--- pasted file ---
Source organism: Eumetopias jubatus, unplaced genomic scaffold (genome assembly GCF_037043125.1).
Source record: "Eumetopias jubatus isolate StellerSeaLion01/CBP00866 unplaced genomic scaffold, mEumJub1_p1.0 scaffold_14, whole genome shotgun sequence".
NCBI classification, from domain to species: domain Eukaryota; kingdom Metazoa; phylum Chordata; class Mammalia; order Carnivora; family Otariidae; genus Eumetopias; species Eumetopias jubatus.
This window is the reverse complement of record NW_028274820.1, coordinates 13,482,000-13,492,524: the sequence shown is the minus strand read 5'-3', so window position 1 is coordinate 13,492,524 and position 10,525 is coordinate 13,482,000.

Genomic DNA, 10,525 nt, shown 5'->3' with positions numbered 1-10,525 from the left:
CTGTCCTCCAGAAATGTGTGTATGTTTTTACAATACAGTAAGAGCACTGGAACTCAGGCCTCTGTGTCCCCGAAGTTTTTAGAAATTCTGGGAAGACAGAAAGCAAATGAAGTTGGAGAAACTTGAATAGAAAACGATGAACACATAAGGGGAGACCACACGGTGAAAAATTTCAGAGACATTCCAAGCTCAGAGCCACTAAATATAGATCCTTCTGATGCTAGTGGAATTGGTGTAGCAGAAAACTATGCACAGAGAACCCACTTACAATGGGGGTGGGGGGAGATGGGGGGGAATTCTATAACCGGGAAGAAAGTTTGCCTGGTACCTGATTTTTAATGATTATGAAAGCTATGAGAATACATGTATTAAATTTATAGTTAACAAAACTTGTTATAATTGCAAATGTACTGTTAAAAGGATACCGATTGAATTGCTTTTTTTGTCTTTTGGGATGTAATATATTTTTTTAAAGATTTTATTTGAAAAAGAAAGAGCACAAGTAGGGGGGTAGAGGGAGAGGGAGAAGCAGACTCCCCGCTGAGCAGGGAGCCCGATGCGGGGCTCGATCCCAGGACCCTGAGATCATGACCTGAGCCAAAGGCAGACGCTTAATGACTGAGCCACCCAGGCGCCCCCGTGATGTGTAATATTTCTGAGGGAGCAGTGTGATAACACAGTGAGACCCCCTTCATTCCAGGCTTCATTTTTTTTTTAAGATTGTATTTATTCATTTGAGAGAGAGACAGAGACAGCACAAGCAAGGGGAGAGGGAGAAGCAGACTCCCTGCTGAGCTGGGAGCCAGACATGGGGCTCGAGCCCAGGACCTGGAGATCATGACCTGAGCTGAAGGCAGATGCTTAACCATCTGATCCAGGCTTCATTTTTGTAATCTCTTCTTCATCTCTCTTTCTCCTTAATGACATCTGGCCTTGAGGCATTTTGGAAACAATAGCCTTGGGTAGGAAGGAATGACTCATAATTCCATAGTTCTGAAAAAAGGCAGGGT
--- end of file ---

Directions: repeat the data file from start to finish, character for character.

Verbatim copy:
Source organism: Eumetopias jubatus, unplaced genomic scaffold (genome assembly GCF_037043125.1).
Source record: "Eumetopias jubatus isolate StellerSeaLion01/CBP00866 unplaced genomic scaffold, mEumJub1_p1.0 scaffold_14, whole genome shotgun sequence".
NCBI classification, from domain to species: domain Eukaryota; kingdom Metazoa; phylum Chordata; class Mammalia; order Carnivora; family Otariidae; genus Eumetopias; species Eumetopias jubatus.
This window is the reverse complement of record NW_028274820.1, coordinates 13,482,000-13,492,524: the sequence shown is the minus strand read 5'-3', so window position 1 is coordinate 13,492,524 and position 10,525 is coordinate 13,482,000.

Genomic DNA, 10,525 nt, shown 5'->3' with positions numbered 1-10,525 from the left:
CTGTCCTCCAGAAATGTGTGTATGTTTTTACAATACAGTAAGAGCACTGGAACTCAGGCCTCTGTGTCCCCGAAGTTTTTAGAAATTCTGGGAAGACAGAAAGCAAATGAAGTTGGAGAAACTTGAATAGAAAACGATGAACACATAAGGGGAGACCACACGGTGAAAAATTTCAGAGACATTCCAAGCTCAGAGCCACTAAATATAGATCCTTCTGATGCTAGTGGAATTGGTGTAGCAGAAAACTATGCACAGAGAACCCACTTACAATGGGGGTGGGGGGAGATGGGGGGGAATTCTATAACCGGGAAGAAAGTTTGCCTGGTACCTGATTTTTAATGATTATGAAAGCTATGAGAATACATGTATTAAATTTATAGTTAACAAAACTTGTTATAATTGCAAATGTACTGTTAAAAGGATACCGATTGAATTGCTTTTTTTGTCTTTTGGGATGTAATATATTTTTTTAAAGATTTTATTTGAAAAAGAAAGAGCACAAGTAGGGGGGTAGAGGGAGAGGGAGAAGCAGACTCCCCGCTGAGCAGGGAGCCCGATGCGGGGCTCGATCCCAGGACCCTGAGATCATGACCTGAGCCAAAGGCAGACGCTTAATGACTGAGCCACCCAGGCGCCCCCGTGATGTGTAATATTTCTGAGGGAGCAGTGTGATAACACAGTGAGACCCCCTTCATTCCAGGCTTCATTTTTTTTTTAAGATTGTATTTATTCATTTGAGAGAGAGACAGAGACAGCACAAGCAAGGGGAGAGGGAGAAGCAGACTCCCTGCTGAGCTGGGAGCCAGACATGGGGCTCGAGCCCAGGACCTGGAGATCATGACCTGAGCTGAAGGCAGATGCTTAACCATCTGATCCAGGCTTCATTTTTGTAATCTCTTCTTCATCTCTCTTTCTCCTTAATGACATCTGGCCTTGAGGCATTTTGGAAACAATAGCCTTGGGTAGGAAGGAATGACTCATAATTCCATAGTTCTGAAAAAAGGCAGGGT